Phonation

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phonation

[fō′nā·shən]
(engineering acoustics)
Production of speech sounds.
(linguistics)
Any sound mace during speech.
McGraw-Hill Dictionary of Scientific & Technical Terms, 6E, Copyright © 2003 by The McGraw-Hill Companies, Inc.
The following article is from The Great Soviet Encyclopedia (1979). It might be outdated or ideologically biased.

Phonation

 

in phonetics, the physical process of forming audible speech sounds. Phonation, the combined activity of the vocal apparatus, results in articulation. The term also designates the acoustic features of a sound that result in its aural perception and analysis. The production and perception of sounds interact in accordance with the principle of feedback. In the formation of a sound, the speaker’s acoustic regulation plays an important role, and in the perception of a sound, acoustic (sensory) analysis is supplemented by the listener’s internal articulatory (motor) regulation; that is, by analysis through synthesis.

The Great Soviet Encyclopedia, 3rd Edition (1970-1979). © 2010 The Gale Group, Inc. All rights reserved.
References in periodicals archive ?
For each participant, multiple variables were measured from each of the four speech subsystems (respiratory, phonatory, articulatory, and resonatory).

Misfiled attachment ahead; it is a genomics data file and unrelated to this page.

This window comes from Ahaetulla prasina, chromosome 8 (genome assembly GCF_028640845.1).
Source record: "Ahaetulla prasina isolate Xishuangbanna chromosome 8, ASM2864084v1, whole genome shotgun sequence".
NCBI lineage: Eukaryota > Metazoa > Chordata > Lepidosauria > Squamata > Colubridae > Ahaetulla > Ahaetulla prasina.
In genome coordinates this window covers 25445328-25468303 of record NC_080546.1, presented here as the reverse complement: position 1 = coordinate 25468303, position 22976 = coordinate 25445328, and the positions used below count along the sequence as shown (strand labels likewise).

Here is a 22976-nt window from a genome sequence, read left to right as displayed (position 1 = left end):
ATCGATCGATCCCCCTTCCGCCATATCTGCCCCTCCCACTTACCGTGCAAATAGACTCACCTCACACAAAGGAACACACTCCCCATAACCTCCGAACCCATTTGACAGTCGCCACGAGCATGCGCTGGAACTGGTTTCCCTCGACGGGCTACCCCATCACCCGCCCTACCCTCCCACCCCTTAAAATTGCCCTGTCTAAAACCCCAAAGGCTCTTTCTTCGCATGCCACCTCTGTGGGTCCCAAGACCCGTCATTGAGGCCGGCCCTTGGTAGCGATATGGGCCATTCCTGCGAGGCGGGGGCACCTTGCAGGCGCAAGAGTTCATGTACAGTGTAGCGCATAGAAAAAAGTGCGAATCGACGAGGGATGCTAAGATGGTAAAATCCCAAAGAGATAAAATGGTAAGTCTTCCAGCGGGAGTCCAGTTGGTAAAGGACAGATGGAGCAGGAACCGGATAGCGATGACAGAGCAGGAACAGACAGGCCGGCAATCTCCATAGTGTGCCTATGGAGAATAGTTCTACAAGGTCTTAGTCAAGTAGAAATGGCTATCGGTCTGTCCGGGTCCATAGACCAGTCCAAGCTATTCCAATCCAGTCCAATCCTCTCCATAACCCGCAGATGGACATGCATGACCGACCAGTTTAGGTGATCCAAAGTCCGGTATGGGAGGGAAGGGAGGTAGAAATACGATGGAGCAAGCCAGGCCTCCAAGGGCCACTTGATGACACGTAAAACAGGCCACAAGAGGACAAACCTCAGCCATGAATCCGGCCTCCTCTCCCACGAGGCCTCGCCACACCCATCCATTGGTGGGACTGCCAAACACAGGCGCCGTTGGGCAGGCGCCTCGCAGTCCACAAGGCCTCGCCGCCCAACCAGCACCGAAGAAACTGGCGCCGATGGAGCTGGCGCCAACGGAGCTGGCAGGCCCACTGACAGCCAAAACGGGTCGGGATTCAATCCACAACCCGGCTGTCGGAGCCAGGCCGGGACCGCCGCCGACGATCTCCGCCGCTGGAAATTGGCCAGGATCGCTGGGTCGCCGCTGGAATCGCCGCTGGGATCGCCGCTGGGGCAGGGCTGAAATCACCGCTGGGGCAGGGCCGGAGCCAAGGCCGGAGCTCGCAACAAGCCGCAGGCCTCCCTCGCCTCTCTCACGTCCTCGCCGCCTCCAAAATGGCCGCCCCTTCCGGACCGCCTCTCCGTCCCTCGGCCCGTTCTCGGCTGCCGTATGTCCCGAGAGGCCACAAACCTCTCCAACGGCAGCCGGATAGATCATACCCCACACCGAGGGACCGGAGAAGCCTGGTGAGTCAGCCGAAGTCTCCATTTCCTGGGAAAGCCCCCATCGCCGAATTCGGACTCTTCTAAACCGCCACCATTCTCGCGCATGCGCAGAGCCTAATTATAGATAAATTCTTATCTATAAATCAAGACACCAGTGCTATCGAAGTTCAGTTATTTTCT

After closure of this surrogate glottis (fistula), a new glottis would be required for respiratory and phonatory functions.
Chapter One, "Anatomy Overview," has an introduction and includes the topics: the respiratory system, the phonatory system, the resonatory system, the aging process and classification of tumors.
Perceived phonatory effort (PPE), as measured along a 100 mm line, did not change more than a few points across the four trials as indicated in Figure 2.
Teachers frequently have to adapt their phonatory pattern to the size of the classroom, its acoustic set-up, the type of audience, the air quality and changes in humidity and temperature.
It requires a perfect coordination of the respiratory, phonatory, and resonance systems for an optimized vocal production.
Mouth breathing due to hypertrophic palatine and pharyngeal tonsils cause alterations, in varied degrees and impacts, on lip, mouth tone and posture, and in the mobility of the soft palate, impairing swallowing, speech and phonatory functions.
Speech problems that occur after UPPP are caused by changes in selected phonatory, resonatory, and articulatory characteristics, and they are usually mild.
(1) Further research is necessary, particularly on the laryngeal and tracheal receptors and their functions and phonatory control.
The effects of radiotherapy negatively influence vocal function, including roughness auditory perception, decrease in intensity, increase in phonatory tension and other persistent changes in vocal quality [11,12].
The recommendation for complete excision, however, has to be balanced with consideration of preserving vocal fold phonatory and sphincteric function.
Maloney, and CC Rose Jackson, "Phonatory and Related Changes with Advanced Age," Journal of Speech, Language, and Hearing Research (1966): 353-360.